As I mentioned in an earlier post, one of my driving forces as a high school teacher is to address and reconstruct my students’ misconceptions. What misconceptions do you find that your students have most often? How do you address them: do you find it’s best to correct them immediately, or let the students struggle with their prior thoughts before they eventually get their “ah-ha” moment?
Similarly, I certainly feel the frustration of my students seemingly not having the necessary requisite knowledge to take Anatomy and Physiology. I do not want to do my students a disservice by not addressing their misconceptions at the appropriate time or not allowing them to build the foundation they will need for college courses. So what things do you wish your students knew before they get to you? What do you find your students are lacking most often? I know many high school students do not have the advantage of taking an Anatomy and Physiology course before entering college, so how can I, as a high school teacher, better prepare my students for you? What kinds of knowledge or information do you think gives students a “leg up” in college?
4 thoughts on “College Readiness”
GREAT question Erin! I teach freshman A&P nurses. The #1 thing they are lacking is critical thinking skills. They can memorize materal feverishly, but they often do not realize that this is not the same as understanding it. Problem-solving skills that they learn in mathematics in grade school are disappearing. In general, they need the ability to understand the function of an organ or system rather than memorizing its components.
By covering information quickly (for example – 50 power point slides in one hour) we promote a rote, or maybe even a trivial, understanding of anatomy and physiology. For example, a student may have all the steps of glucose metabolism nailed down (memorized?) and still not understand basic questions like Why do humans need oxygen? How is oxygen used in the body? How long can a human survive without oxygen? Additionally, these students are often able to answer complex questions on multiple choice exams, but still not “get” (or “make sense of” ) the concept of energy.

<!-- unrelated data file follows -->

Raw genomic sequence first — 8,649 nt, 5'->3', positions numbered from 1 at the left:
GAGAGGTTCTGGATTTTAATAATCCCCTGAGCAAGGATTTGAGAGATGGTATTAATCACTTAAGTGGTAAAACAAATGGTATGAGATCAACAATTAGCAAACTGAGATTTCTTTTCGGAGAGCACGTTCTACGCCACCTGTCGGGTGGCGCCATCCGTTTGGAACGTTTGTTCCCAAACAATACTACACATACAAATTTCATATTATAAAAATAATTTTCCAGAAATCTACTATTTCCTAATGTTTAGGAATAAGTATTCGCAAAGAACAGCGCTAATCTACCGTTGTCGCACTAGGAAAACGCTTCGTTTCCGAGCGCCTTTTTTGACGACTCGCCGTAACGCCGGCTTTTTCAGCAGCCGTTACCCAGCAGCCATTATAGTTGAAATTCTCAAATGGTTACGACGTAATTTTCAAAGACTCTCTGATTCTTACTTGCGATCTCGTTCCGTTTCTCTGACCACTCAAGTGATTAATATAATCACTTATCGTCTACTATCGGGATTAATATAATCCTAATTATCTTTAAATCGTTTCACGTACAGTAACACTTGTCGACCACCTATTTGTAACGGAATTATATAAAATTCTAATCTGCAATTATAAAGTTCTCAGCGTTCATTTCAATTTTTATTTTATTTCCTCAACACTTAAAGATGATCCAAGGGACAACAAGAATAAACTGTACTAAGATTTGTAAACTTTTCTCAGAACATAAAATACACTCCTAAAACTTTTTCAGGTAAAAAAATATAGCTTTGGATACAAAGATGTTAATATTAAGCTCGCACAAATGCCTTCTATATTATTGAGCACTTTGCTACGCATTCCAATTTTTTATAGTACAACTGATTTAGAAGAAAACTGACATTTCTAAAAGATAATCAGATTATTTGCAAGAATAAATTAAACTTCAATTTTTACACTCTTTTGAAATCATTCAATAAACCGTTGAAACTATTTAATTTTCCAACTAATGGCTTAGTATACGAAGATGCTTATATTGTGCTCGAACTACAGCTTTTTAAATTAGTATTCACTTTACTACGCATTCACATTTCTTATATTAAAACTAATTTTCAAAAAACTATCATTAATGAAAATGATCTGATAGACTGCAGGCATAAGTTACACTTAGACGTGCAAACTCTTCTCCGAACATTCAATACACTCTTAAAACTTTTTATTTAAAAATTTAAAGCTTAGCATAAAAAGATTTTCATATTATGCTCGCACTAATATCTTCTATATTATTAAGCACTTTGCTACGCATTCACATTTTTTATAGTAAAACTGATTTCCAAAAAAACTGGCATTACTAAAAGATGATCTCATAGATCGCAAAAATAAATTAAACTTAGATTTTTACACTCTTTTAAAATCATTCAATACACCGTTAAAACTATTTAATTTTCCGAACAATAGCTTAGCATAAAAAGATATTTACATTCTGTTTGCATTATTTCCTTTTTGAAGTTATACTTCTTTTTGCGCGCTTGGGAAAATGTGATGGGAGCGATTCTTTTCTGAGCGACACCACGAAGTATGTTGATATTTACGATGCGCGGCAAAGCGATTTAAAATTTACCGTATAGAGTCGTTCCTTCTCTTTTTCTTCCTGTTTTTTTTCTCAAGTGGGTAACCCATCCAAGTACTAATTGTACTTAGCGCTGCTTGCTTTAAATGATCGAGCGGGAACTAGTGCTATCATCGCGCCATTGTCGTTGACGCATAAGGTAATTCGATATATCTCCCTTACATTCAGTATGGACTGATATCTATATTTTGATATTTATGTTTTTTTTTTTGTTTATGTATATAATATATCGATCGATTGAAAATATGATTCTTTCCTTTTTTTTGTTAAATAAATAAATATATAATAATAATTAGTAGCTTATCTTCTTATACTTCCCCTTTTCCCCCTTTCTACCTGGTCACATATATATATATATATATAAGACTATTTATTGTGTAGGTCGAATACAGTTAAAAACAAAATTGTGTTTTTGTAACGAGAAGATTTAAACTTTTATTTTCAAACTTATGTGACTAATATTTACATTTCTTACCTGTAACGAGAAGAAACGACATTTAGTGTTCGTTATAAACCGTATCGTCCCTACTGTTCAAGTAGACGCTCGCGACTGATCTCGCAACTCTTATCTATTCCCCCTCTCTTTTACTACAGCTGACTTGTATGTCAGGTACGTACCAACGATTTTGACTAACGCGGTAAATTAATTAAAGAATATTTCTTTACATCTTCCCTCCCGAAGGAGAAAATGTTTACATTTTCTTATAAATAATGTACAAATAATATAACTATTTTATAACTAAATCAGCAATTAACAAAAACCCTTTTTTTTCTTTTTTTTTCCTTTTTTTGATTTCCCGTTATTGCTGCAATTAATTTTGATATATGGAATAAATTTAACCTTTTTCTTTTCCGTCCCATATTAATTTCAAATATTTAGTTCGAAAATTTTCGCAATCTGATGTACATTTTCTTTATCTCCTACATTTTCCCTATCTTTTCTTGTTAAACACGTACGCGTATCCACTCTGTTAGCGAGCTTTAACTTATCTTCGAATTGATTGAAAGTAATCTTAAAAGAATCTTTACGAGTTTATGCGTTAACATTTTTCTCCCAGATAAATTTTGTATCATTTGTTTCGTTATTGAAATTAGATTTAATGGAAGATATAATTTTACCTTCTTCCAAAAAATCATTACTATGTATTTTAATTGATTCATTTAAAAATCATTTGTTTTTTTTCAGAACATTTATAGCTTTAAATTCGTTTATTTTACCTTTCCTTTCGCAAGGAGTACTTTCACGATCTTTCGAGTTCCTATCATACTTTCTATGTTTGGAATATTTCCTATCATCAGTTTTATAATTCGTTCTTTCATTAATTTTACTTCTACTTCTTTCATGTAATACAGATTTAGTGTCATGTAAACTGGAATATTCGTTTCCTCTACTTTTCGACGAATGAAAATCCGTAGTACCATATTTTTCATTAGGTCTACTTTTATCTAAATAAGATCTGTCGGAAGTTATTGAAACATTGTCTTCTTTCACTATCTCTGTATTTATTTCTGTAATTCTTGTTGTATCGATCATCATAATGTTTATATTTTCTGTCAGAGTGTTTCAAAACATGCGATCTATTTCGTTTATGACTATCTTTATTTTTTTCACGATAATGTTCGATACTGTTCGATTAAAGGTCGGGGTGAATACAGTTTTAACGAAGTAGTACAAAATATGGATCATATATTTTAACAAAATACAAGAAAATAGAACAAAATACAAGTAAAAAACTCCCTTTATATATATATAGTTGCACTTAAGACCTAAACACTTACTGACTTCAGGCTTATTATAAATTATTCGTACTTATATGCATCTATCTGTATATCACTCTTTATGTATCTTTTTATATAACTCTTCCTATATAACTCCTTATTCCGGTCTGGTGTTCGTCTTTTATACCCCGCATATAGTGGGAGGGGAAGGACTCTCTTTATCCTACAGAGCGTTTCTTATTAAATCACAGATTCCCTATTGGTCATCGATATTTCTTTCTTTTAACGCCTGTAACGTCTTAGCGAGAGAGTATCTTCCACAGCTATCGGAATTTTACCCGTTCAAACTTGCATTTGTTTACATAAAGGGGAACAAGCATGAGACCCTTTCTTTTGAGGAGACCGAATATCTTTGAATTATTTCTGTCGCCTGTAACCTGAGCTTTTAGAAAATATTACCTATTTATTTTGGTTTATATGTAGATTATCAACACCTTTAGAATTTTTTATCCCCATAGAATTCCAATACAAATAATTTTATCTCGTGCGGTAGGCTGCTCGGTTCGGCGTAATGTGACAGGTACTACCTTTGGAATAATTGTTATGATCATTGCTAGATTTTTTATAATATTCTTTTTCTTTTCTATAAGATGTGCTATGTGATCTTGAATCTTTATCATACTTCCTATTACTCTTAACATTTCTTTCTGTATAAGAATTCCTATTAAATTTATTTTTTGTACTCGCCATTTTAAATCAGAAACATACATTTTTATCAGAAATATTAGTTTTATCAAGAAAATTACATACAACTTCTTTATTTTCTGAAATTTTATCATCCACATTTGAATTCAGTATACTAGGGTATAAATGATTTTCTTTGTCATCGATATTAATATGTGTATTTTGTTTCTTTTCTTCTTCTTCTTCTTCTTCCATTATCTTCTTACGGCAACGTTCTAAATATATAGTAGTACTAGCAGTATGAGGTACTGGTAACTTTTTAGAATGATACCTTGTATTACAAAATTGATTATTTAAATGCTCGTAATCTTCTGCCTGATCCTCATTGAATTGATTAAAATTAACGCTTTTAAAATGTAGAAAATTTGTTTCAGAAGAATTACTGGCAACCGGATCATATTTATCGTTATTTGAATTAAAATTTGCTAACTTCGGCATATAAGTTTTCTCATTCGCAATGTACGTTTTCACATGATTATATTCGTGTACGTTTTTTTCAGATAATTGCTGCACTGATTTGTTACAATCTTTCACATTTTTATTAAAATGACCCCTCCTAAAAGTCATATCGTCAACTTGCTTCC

So .. teach more concepts, and less emphasis on details. How do you do this when the textbook is over 1000 pages?
A great place to start is Joel Michale and Jenny McFarland’s article:
The core principles (“big ideas”) of physiology: results of faculty surveys
To help students develop a more conceptually accurate understanding of human anatomy and physiology, we need to “teach less” – and focus our energy on the core concepts.
If this trend catches on, someday we might see a textbook organized around core principals, as opposed to the body systems. That would be cool.
Short term, the lessons we are developing within our POGIL project begin to hit core concepts. (We’ll be presenting these activities in Las Vegas.) Here is a short blurb on our project if you’re interested:
Hi Dr. Jensen! I really enjoy reading your emails and seeing what you are up to in your CIS program and I cannot wait to attend your presentation in Las Vegas.
I completely agree that a focus on concepts, as opposed to details, is definitely the way to go. I still remember the first time I truly understood photosynthesis (one of my “ah-ha” moments that stands out to me the most), and it certainly wasn’t during my AP Bio class when I memorized every step of the light reactions and Calvin-Benson cycles. Anatomy and Physiology, or any science for that matter, is really no different. Meaningful understanding does not easily stem from rote memorization.
I am hopeful this trend will catch on, too! Hopefully there is enough interest in this topic from the HAPS Community to continue this conversation and perhaps begin to brainstorm and organize those core A&P concepts at the HAPS Conference! In the meantime, thank you for your reply and the helpful article!
The students I see in Pathophysiology bring some misconceptions from their A&P course and some from their nursing focus.
From A&P, I get students who think increased pO2 and decreased CO2 ALWAYS go together (and vice versa). For some reason, they also tend to decide the SNS decreases BP — probably because so many of the clinical examples of situations where it turns on feature blood loss.
From their interest in medicine and nursing, students pick up a habit of reversing cause and effect. ‘The SNS is on because HR has increased.’ They’re telling how they diagnosed, rather than what is going on in the body. It’s funny that I don’t see this problem in the very same students in A&P; it appears later in their programs, when they are trying to apply their A&P to create care plans and diagnosing the patient seems more important than learning the physiological system. This is also a problem for my students who are med techs.
And I see this same sort of thing in textbooks written by doctors — they will focus on the signs and symptoms first and then go to the mechanism causing them as an afterthought, to an extent that my students sometimes have to read a paragraph backwards to see the cause-effect relationships.